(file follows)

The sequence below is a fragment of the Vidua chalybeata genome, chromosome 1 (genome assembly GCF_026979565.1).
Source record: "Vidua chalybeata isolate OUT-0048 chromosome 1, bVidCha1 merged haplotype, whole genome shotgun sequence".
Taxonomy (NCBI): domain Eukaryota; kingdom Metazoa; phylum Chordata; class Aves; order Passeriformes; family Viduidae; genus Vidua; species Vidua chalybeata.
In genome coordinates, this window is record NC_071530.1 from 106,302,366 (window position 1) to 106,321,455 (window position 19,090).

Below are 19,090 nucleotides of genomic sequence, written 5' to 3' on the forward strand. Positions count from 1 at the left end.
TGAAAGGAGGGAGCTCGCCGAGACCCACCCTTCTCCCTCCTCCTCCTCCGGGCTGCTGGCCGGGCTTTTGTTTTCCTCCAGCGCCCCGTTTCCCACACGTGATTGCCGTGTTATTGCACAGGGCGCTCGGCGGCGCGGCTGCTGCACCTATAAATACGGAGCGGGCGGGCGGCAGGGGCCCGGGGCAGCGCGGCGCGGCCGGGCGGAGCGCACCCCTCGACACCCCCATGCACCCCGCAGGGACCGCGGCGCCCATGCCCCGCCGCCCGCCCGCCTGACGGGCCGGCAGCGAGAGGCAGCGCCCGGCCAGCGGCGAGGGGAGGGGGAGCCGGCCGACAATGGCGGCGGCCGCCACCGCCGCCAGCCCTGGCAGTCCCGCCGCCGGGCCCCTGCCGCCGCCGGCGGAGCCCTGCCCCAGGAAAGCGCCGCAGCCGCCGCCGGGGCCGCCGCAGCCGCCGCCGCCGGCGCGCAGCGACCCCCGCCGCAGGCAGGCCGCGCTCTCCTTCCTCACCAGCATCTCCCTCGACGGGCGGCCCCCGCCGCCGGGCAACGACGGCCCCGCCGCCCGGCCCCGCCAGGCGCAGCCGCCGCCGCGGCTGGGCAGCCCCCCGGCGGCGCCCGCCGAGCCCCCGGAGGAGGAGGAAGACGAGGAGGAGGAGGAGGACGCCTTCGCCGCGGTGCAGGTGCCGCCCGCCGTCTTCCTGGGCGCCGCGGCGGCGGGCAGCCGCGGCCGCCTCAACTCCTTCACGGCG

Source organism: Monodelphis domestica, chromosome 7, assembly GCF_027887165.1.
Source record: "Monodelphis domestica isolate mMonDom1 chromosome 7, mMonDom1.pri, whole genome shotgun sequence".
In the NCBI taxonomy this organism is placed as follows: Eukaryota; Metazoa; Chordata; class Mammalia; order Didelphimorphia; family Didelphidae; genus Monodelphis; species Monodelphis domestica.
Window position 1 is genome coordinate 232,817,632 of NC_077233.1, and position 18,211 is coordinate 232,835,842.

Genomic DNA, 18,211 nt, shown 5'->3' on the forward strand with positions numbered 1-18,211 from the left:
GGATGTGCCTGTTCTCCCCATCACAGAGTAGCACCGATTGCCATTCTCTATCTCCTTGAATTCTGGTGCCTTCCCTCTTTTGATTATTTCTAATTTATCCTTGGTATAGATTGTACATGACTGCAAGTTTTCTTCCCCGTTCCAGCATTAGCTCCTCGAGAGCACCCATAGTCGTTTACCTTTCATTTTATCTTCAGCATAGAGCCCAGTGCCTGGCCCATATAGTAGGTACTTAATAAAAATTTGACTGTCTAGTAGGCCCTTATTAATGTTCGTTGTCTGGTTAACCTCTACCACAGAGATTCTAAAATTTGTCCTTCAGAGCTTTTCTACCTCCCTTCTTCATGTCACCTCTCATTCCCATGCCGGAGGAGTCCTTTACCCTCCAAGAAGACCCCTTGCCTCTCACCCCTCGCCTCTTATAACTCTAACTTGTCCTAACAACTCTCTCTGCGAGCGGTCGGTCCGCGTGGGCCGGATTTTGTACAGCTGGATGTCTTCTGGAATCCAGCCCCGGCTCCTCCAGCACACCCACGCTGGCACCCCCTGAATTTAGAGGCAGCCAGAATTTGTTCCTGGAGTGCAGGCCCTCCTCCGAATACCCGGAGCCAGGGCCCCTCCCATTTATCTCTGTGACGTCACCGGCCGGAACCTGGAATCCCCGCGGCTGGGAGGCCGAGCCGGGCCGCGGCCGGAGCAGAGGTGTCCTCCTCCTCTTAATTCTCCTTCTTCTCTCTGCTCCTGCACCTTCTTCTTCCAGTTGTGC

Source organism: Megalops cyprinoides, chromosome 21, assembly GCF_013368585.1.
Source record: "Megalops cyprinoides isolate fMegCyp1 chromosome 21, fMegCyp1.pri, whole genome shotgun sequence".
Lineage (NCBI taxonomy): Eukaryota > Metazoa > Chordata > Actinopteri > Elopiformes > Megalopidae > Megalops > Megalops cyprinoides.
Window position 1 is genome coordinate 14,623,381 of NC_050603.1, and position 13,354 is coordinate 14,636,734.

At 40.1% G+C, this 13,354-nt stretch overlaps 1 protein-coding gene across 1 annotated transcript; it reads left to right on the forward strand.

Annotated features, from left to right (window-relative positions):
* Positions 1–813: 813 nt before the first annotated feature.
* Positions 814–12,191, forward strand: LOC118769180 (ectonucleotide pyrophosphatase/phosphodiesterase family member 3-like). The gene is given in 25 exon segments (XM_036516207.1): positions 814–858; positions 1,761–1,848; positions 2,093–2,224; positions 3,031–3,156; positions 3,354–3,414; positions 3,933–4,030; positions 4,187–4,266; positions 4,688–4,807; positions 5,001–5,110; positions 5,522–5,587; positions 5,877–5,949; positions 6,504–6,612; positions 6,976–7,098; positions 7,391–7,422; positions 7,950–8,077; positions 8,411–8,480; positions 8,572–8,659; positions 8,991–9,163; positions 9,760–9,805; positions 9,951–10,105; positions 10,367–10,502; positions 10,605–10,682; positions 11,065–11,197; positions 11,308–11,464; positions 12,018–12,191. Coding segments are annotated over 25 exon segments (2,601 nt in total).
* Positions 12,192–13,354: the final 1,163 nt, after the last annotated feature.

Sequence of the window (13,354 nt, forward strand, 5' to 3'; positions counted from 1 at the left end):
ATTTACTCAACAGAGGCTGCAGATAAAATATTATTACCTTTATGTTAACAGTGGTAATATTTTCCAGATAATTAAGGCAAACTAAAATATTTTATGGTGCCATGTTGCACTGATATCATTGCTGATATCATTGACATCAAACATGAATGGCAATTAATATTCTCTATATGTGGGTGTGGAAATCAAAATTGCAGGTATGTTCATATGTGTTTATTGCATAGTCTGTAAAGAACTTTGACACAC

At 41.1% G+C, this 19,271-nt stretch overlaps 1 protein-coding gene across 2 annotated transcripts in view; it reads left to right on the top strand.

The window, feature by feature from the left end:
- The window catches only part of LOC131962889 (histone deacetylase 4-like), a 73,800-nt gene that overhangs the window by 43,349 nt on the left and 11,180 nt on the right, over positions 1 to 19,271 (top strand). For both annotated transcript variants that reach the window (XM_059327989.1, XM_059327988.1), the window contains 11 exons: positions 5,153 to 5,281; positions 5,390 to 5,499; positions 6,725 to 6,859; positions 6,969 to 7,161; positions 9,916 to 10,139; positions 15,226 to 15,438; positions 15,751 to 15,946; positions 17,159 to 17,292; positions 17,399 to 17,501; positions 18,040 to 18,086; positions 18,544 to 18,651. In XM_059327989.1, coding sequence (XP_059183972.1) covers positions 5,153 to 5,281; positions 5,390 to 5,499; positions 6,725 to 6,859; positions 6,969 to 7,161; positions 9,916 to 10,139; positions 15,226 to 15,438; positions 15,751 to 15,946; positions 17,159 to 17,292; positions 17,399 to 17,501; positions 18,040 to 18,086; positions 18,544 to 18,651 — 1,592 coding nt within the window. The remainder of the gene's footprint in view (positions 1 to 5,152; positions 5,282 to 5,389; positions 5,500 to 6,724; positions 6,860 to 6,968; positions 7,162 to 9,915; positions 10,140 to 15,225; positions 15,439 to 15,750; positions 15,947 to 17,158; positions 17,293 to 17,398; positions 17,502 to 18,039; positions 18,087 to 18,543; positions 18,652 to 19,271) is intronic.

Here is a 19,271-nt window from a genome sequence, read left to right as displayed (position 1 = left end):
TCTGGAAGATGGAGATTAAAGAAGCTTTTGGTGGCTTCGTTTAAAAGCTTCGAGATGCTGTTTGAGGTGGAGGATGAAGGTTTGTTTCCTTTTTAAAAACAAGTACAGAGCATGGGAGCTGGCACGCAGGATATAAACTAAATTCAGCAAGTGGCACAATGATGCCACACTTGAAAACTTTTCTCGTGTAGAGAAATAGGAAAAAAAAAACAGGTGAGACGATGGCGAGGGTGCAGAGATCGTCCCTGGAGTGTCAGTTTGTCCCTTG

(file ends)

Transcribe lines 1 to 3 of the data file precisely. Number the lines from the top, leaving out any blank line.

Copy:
The sequence below is a fragment of the Vidua chalybeata genome, chromosome 1 (genome assembly GCF_026979565.1).
Source record: "Vidua chalybeata isolate OUT-0048 chromosome 1, bVidCha1 merged haplotype, whole genome shotgun sequence".
Taxonomy (NCBI): domain Eukaryota; kingdom Metazoa; phylum Chordata; class Aves; order Passeriformes; family Viduidae; genus Vidua; species Vidua chalybeata.